I like to be fully prepared and do my research before starting any project so I have been staring long and hard at rabbit skulls for the past couple of weeks. I’ve done some rotation drawings to try and get a grasp of all the different shapes and sutures involved. While I don’t expect to include every single bone in the body, I do intend to keep them as accurate as possible. I fully intend on counting ribs and vertebrae to acheive a realist feel.

Here are some of the sketches I have come up with so far. Can anyone guess what the first mythical animal is going to be?

Yes, it is the majestic jackalope of North American folklore. The fluffy bunny rabbit with antelope horns. One of the more well-known hoaxes of the 1930s, the “authentic stuffed jackalope” was made by grafting horns to a stuffed taxidermy rabbit. For a full description of the origin of the jackalope and its role in popular culture a very informative wiki page can be found here.

Yes, I will admit I am doing this one simply because I wanted an excuse to draw bunnies (and bunny skulls). The jackalope is truly the cutest of all mythical creatures.

As far as construction for my purposes goes, the references are rabbit and deer. The placement of the horns is a little awkward as a rabbit skull is not sloped in the same way as a deer. I also discovered I actually hate drawing antlers.

As of right now I have started blocking out a miniature skull in monster clay. If nothing else it is good anatomy practice.

The casting process for this project is going to be a major hurtle. Either this will have to be strategically posed, or this will have to be cast as separate pieces and glued together later. Regardless, the antlers of this project will be done separately. Having it be hollow verses solid plastic is also something to consider seeing as the ribs will be delicate if cast as a hollow sculpture.

These are all things to consider. I simply wanted to share my thought process as I go along so I have a record of each step. As I go along I will share was does and does not work, and I will post updates when (and if) I decide to include this in an Etsy store. If I can figure out a way to make these with any sort of efficiency you can bet I will make it available in a variety of fun colours! That is festive, right?



Book Review: The Advanced Art of Stop-Motion Animation

After a long grueling week I have managed to work my way through the second book that I ordered a few weeks ago: The Advanced Art of Stop Motion Animation by Ken A Priebe.

The Advanced Art of Stop Motion Animation
The Advanced Art of Stop Motion Animation

I’ve always had a soft spot for stop motion movies, and as part of my classes at school we got a mini lesson on the basics of stop-motion puppet building. On my long list of things that I eventually want to build is my own stop-motion puppet, but I like to do my research first before I dive into a project. I had an inkling that making these puppets is a time consuming process, and as it turns out I was correct. There are a lot of steps between designing the character to painting the finished product. I wanted a book that outlined all my steps and all my different options for puppet building, and in this book my money was well spent.

The Advanced Book of Stop Motion Animation has a long comprehensive chapter on the building of stop-motion puppets from design, to armature, to finishing. It also outlines the use of different building materials for different applications. Some stop-motion puppets are sculpted and cast in silicone or latex, while some are clay and latex buildup. Depending on the complexity of the puppet any number of materials can be used.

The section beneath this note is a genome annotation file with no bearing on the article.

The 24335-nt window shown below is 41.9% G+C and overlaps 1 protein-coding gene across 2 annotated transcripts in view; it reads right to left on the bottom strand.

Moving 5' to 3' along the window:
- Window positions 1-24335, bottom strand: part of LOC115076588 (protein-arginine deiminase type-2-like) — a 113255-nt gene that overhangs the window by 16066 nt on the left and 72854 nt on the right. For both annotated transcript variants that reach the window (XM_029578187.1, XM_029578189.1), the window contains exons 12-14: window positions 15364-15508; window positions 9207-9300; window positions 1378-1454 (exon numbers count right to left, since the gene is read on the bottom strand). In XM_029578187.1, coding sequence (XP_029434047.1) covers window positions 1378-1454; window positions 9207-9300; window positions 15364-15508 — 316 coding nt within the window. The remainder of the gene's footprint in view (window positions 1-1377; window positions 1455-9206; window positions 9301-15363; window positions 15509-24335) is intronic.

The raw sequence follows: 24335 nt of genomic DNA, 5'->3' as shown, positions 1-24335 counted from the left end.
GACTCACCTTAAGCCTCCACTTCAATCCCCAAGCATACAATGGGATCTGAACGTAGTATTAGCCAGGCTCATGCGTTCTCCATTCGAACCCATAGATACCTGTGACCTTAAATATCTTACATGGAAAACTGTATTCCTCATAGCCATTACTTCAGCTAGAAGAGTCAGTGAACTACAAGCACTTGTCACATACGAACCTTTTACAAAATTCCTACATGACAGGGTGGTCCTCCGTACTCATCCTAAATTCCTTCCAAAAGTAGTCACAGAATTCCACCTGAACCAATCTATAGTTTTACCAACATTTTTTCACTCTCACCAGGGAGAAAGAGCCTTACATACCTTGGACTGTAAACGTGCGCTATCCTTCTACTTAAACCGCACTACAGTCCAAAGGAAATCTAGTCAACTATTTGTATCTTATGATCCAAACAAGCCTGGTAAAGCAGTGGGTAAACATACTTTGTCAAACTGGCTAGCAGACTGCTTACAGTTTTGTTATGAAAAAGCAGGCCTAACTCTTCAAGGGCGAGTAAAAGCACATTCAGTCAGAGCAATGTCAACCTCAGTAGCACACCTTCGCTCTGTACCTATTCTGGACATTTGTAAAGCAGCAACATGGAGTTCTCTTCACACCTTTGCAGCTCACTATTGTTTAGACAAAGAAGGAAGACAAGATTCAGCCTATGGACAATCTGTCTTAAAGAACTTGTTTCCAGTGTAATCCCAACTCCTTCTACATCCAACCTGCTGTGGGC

There is no one way alone to build the armature inside the puppet, and a couple methods are simple enough that a person on their own time could build it without the steep cost of machined parts. On the advanced end of the spectrum this book also goes over the minute details involved in making expressions with head armatures. The latter is probably a little beyond my skill level at this point, but one must always have long-term goals.

Also casting, casting, and more casting. Stop motion puppets often need to be repaired or replaced so casting the puppet is probably a good idea. If anyone is planning on making one of these puppets read this part of the book carefully. Casting an molding provides multiple opportunities for screw-ups, so don’t skim this part. I know this from personal experience.

The part of the book that admittedly goes a little over my head is the actual animation of the puppet. I have only a little knowledge on cinematography and the art of using a camera, but I did find this section easy to follow. Having visual examples of what all the settings on the camera do is definitely helpful. This section covers everything from camera settings to visual effects and compositing.

Of course, this book goes through the process of actually animating using a stop motion puppet. This part is actually more time consuming than making the puppet itself. A stop motion movie is comprised completely of a series of still images. A standard high resolution contains 24 frames per second, so its not hard to imagine how much time it takes to create even a minute of footage. There is a reason these movies take years to complete. This book gives all sorts of tips and tricks for realistic movement and efficient work. This is the only part of the process I have little to no experience with, so this book is likely going to end up being an invaluable resource.

If it is not clear by my overview of this book’s contents I clearly have the mind of a builder and not an animator. I spent a lot more time going over every detail of sculpting and casting, but someone who prefers the animation side of this art would also get a lot out of this book. Even a builder should know what types of movements will be required of the stop-motion puppet to get a better end result. This book makes for an excellent start-to-finish how-to manual. As a person who does tend toward building I think I will search for something more specialized in my next book order. Does anyone have suggestions on stop-motion building books? I would love to hear them!

I think next up will be a comic book. Perhaps Fables or Sandman? Also coming up soon are some more illustrations and some technical drawings I have been working on for a new side-project I have in the works. Things were a little tight this week between school and my internship, but I will get back to the making portion of my blog I swear!